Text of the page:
Two Sneaky Reasons Why Building More Housing Isn’t Helping
Posted by Miriam Axel-Lute on April 6, 2016
The discussion about how much building more housing will help with affordability, and the nuances of the neighborhood and regional effects and what to do about them is alive and well and important.
But so far most of those conversations are assuming that when you add supply, it addresses some sort of demand, even if it's an influx of rich people with other options.
As in, as long as there is pent-up demand for housing in a region, someone will live in the new housing that gets built.
Fairly simple, right?
Except it isn't always true, because of:
1. Short-Term Rentals (i.e. Illegal Hotels)
Homes are being removed from the market and being turned into short-term rentals (i.e. hotel rooms) via companies like AirBnB at an amazing clip.
LAANE, in Los Angeles, first concerned about the effect on hotel workers, recently completed a massive study of AirBnB based on the site's own publiclly available data, and discovered it is having tremendous effects on the region's housing market. In the Venice area, for example, 12.5 percent of the housing has become short-term rentals. In a popular area with low vacancy and skyrocketing costs, the number of homes transformed into hotel rooms in the past few years is about seven times the number of new homes built. In other words, the city is actually losing housing.
Despite the company's preferred image of someone letting people stay in their spare bedroom to earn some extra cash, LAANE found that two thirds of the listings, and 87 percent of the revenue, comes from whole apartments or homes, and a significant number of hosts have two or more (often many more) listings, and are likely to be commerical operators, not individual homeowners.
Bottom line: When landlords can shift vacant units to the tourist market instead of lowering the rents, then new supply doesn't help with affordability.
2. Real Estate as a Place to Park Money (Often Illegal Money)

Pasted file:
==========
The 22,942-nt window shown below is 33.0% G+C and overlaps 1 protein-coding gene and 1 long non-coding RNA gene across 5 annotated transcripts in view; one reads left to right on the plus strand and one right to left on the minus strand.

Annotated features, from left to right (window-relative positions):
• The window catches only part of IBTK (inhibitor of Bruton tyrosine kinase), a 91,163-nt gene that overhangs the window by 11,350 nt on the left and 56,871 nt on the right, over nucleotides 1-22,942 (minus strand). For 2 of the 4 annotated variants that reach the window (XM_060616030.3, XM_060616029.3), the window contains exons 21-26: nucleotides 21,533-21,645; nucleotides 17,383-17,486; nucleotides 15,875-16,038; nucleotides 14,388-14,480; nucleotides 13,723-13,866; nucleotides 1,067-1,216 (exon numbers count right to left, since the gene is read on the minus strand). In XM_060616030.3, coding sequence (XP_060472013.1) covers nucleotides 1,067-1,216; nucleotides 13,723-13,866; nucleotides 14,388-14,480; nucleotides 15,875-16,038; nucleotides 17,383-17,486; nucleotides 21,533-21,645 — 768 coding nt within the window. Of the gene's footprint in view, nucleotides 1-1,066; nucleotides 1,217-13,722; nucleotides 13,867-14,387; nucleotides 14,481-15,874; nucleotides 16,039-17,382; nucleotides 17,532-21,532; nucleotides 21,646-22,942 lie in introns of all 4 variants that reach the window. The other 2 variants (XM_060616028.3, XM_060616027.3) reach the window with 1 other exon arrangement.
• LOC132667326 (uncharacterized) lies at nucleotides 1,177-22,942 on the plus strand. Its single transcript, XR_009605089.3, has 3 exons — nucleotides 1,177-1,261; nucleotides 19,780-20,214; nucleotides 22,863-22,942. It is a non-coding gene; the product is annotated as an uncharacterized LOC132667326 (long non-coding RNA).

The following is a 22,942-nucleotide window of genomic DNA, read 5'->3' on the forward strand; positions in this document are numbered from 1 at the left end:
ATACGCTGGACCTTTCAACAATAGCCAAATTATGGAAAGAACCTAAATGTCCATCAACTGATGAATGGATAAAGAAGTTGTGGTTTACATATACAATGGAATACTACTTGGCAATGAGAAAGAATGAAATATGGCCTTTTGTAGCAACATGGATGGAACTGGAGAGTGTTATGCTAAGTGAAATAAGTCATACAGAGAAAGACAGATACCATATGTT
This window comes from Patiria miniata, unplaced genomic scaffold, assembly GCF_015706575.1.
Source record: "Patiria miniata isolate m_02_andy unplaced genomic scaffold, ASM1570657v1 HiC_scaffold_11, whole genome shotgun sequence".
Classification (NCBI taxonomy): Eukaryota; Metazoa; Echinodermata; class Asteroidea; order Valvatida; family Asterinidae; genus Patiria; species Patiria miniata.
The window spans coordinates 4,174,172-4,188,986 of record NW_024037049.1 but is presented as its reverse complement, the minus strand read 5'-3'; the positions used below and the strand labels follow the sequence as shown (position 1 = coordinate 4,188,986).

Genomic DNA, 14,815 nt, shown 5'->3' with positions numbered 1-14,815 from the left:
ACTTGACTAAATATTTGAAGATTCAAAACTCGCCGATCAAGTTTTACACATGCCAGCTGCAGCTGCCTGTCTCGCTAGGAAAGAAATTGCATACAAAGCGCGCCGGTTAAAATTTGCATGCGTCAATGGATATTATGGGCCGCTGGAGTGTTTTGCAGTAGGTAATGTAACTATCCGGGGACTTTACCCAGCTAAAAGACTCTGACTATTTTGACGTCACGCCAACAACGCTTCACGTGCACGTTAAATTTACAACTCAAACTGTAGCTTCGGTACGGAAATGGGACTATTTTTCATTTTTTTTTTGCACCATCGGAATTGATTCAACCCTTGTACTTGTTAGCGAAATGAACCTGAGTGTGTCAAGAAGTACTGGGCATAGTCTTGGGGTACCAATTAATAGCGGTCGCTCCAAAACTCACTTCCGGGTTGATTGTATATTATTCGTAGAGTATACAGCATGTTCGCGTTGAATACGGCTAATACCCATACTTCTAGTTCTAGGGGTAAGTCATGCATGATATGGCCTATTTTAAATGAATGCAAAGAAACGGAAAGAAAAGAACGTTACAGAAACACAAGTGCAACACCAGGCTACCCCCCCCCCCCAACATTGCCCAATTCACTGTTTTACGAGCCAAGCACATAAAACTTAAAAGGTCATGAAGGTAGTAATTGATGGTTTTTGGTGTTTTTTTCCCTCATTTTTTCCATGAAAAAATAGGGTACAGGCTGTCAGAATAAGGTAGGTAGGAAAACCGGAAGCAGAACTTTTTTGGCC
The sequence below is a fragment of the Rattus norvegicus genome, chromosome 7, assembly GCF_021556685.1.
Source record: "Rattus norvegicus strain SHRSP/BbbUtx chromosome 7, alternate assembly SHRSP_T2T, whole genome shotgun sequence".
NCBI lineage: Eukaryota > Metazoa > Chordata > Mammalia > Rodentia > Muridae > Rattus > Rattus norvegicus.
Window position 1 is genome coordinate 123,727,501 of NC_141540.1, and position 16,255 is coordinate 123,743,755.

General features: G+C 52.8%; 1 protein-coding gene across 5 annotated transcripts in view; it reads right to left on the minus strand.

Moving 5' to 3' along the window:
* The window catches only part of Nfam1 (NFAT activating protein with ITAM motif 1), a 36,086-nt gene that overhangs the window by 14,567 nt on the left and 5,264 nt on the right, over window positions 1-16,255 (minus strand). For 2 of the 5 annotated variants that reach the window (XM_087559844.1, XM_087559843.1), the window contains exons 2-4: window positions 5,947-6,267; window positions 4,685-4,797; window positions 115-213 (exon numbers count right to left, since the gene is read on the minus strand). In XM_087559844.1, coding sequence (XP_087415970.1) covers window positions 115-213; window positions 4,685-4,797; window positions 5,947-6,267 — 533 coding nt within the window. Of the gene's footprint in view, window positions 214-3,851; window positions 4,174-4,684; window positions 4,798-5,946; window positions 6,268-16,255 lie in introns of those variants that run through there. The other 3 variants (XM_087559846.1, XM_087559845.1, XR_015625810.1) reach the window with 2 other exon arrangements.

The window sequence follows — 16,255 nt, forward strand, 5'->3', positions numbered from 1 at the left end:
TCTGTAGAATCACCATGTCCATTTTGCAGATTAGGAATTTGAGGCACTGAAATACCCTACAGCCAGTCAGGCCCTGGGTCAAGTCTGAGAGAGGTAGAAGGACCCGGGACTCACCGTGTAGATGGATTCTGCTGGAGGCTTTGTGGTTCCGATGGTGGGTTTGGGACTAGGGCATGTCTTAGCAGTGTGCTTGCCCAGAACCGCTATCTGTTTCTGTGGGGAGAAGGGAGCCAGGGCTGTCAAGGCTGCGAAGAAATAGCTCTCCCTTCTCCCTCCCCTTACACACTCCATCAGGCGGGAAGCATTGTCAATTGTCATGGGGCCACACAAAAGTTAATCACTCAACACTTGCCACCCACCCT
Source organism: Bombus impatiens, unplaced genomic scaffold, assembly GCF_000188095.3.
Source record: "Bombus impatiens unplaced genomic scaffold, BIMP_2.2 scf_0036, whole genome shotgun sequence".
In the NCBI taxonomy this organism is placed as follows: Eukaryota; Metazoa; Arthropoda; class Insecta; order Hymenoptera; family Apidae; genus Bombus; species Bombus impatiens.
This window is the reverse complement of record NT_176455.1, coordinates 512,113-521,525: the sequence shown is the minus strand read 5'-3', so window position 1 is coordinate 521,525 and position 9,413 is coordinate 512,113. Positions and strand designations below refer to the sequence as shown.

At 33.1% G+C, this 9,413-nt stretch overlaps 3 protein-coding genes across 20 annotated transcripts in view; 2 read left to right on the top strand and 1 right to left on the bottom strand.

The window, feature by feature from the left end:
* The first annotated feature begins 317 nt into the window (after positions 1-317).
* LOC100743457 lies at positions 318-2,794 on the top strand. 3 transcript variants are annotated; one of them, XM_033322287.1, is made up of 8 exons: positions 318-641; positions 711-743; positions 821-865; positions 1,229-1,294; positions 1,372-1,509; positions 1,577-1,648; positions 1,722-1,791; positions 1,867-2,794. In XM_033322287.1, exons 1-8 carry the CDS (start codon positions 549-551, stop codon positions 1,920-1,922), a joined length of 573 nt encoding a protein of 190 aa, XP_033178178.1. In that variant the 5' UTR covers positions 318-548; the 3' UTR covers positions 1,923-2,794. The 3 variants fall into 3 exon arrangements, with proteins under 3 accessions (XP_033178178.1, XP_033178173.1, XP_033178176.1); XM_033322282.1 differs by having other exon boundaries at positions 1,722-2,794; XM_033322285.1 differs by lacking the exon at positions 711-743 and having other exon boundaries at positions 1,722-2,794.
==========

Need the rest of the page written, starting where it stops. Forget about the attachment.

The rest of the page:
It's not necessarily breaking news that the extremely wealthy have been buying apartments they neither live in nor rent out in hot real estate markets. New York City has 89,000 apartments owned by people who mostly spend their time elsewhere, prompting proposals for a pied-à-terre tax (which I still think is a great idea and don't know why it hasn't gotten anywhere).
The revelations in the Panama Papers have been not only a good reminder of this phenomenon, but a reminder that it's not just a matter of some super wealthy folks wanting second and third homes. Luxury housing has become in many places a form of money laundering—it's not about providing housing at all. And yet it drives up everyone else's cost of housing.
As summarized by Tim Redmond on 48hills.org:
"On NPR this afternoon, the vice president of Transparency International talked about how the offshore deals impact ordinary people–and the first thing she talked about was housing in cities like New York and San Francisco. See, the shadowy banking system allows people with illegal money–money from arms trading, money from drug sales, money stolen from the people of a struggling country–to launder it and use it, among other things, to buy real estate.
So, she said, the bidding wars that are driving up the cost of housing in cities, and the mega-priced condos that are shoving out other types of housing in places with scarce real estate, are directly linked to this dark money."
(As noted in HousingWire, there's a lot in the papers to explain Miami's real estate market as well.)
The AirBnB issue in Los Angeles is already uniting hotel workers and their unions, affordable housing developers, tenant advocates, and even hotel owners to call for better regulations of the service. Who knows exactly what sort of allies the Panama Papers revelation might bring together. After all, as Drew Schwartz writes in Vice,
If you live in one of the 200 countries and territories that Mossack Fonseca's clients call home–and, given the fact you're reading this article, you probably do–the story of the Panama Papers is your story. The money the law firm helps to hide should be used to pay for your schools, your highways, your hospitals. The criminals it works with run the most violent illegal organisations your country has ever seen. The politicians who have taken and made bribes, dodged taxes and amassed fortunes of unimaginable scale are your politicians.
And that doesn't even get into the effect on housing markets.
(Photo credit: TaxRebate.org.uk, CC BY 2.0)
About the author more »
Miriam Axel-Lute is editor of Shelterforce and associate director of the National Housing Institute. Her email is miriam at nhi dot org.